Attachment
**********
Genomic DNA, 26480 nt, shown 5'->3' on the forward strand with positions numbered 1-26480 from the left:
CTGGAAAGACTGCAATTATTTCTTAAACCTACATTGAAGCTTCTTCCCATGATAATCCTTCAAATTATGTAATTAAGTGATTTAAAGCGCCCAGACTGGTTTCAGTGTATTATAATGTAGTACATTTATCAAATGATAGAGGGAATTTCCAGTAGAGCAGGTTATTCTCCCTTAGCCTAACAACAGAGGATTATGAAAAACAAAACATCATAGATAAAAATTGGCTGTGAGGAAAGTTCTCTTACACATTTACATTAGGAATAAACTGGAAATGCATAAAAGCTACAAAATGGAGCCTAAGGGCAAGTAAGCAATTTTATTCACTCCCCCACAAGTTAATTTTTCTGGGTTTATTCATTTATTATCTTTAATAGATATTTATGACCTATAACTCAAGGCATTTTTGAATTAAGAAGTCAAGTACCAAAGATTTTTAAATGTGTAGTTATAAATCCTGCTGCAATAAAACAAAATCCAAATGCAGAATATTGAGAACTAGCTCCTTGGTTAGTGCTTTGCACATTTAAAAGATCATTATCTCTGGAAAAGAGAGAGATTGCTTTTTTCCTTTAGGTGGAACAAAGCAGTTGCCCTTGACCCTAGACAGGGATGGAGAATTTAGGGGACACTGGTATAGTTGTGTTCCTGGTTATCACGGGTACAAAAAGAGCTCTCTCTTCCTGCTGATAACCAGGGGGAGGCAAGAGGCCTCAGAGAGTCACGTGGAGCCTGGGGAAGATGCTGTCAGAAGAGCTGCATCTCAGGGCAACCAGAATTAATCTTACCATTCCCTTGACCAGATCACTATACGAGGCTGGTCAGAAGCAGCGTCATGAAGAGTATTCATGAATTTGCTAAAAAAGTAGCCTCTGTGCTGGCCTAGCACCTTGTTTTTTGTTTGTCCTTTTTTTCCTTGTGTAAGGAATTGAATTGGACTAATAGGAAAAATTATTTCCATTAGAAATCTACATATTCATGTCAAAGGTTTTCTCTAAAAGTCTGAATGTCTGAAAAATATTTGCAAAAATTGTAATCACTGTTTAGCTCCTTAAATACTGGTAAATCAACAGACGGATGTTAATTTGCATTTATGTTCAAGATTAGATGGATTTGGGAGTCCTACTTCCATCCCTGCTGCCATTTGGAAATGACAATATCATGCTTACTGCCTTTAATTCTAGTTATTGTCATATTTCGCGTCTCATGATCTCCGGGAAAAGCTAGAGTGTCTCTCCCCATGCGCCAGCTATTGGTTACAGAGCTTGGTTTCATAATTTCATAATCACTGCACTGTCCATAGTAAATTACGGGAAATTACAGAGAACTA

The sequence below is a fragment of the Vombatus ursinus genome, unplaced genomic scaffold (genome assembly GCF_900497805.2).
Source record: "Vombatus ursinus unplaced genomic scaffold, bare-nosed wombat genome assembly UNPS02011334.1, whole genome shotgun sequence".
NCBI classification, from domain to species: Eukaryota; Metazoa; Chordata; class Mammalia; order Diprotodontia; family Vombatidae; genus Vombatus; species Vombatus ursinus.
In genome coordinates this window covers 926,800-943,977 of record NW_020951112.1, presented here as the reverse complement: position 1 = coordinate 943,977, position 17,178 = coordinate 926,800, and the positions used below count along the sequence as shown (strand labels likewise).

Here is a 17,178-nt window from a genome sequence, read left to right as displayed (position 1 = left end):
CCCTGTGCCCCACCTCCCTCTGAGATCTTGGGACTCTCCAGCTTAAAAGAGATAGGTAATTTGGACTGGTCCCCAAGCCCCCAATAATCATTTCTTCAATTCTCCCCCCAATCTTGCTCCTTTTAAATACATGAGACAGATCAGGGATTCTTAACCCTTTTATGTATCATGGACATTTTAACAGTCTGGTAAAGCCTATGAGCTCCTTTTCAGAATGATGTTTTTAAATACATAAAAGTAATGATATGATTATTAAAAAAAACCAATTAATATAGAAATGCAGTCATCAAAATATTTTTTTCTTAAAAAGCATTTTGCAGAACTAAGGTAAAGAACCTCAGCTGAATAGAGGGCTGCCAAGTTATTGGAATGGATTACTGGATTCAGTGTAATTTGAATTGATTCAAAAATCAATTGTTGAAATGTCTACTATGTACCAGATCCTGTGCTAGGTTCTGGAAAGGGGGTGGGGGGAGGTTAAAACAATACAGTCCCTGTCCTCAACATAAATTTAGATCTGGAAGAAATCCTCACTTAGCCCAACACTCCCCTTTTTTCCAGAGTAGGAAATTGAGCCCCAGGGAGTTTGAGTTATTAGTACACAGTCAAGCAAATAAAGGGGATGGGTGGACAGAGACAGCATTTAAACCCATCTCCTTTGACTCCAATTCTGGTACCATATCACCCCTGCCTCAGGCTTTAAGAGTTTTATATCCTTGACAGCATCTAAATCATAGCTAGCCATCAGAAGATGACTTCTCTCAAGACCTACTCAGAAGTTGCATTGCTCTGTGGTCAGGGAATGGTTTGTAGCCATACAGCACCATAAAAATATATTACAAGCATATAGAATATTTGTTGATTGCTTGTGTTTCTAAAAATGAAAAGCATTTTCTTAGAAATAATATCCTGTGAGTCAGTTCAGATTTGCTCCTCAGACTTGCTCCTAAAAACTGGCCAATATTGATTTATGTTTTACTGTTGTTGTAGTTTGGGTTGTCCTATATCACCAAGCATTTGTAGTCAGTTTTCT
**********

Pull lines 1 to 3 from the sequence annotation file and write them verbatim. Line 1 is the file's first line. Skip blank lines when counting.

Genomic DNA, 26480 nt, shown 5'->3' on the forward strand with positions numbered 1-26480 from the left:
CTGGAAAGACTGCAATTATTTCTTAAACCTACATTGAAGCTTCTTCCCATGATAATCCTTCAAATTATGTAATTAAGTGATTTAAAGCGCCCAGACTGGTTTCAGTGTATTATAATGTAGTACATTTATCAAATGATAGAGGGAATTTCCAGTAGAGCAGGTTATTCTCCCTTAGCCTAACAACAGAGGATTATGAAAAACAAAACATCATAGATAAAAATTGGCTGTGAGGAAAGTTCTCTTACACATTTACATTAGGAATAAACTGGAAATGCATAAAAGCTACAAAATGGAGCCTAAGGGCAAGTAAGCAATTTTATTCACTCCCCCACAAGTTAATTTTTCTGGGTTTATTCATTTATTATCTTTAATAGATATTTATGACCTATAACTCAAGGCATTTTTGAATTAAGAAGTCAAGTACCAAAGATTTTTAAATGTGTAGTTATAAATCCTGCTGCAATAAAACAAAATCCAAATGCAGAATATTGAGAACTAGCTCCTTGGTTAGTGCTTTGCACATTTAAAAGATCATTATCTCTGGAAAAGAGAGAGATTGCTTTTTTCCTTTAGGTGGAACAAAGCAGTTGCCCTTGACCCTAGACAGGGATGGAGAATTTAGGGGACACTGGTATAGTTGTGTTCCTGGTTATCACGGGTACAAAAAGAGCTCTCTCTTCCTGCTGATAACCAGGGGGAGGCAAGAGGCCTCAGAGAGTCACGTGGAGCCTGGGGAAGATGCTGTCAGAAGAGCTGCATCTCAGGGCAACCAGAATTAATCTTACCATTCCCTTGACCAGATCACTATACGAGGCTGGTCAGAAGCAGCGTCATGAAGAGTATTCATGAATTTGCTAAAAAAGTAGCCTCTGTGCTGGCCTAGCACCTTGTTTTTTGTTTGTCCTTTTTTTCCTTGTGTAAGGAATTGAATTGGACTAATAGGAAAAATTATTTCCATTAGAAATCTACATATTCATGTCAAAGGTTTTCTCTAAAAGTCTGAATGTCTGAAAAATATTTGCAAAAATTGTAATCACTGTTTAGCTCCTTAAATACTGGTAAATCAACAGACGGATGTTAATTTGCATTTATGTTCAAGATTAGATGGATTTGGGAGTCCTACTTCCATCCCTGCTGCCATTTGGAAATGACAATATCATGCTTACTGCCTTTAATTCTAGTTATTGTCATATTTCGCGTCTCATGATCTCCGGGAAAAGCTAGAGTGTCTCTCCCCATGCGCCAGCTATTGGTTACAGAGCTTGGTTTCATAATTTCATAATCACTGCACTGTCCATAGTAAATTACGGGAAATTACAGAGAACTA

The sequence below is a fragment of the Vombatus ursinus genome, unplaced genomic scaffold (genome assembly GCF_900497805.2).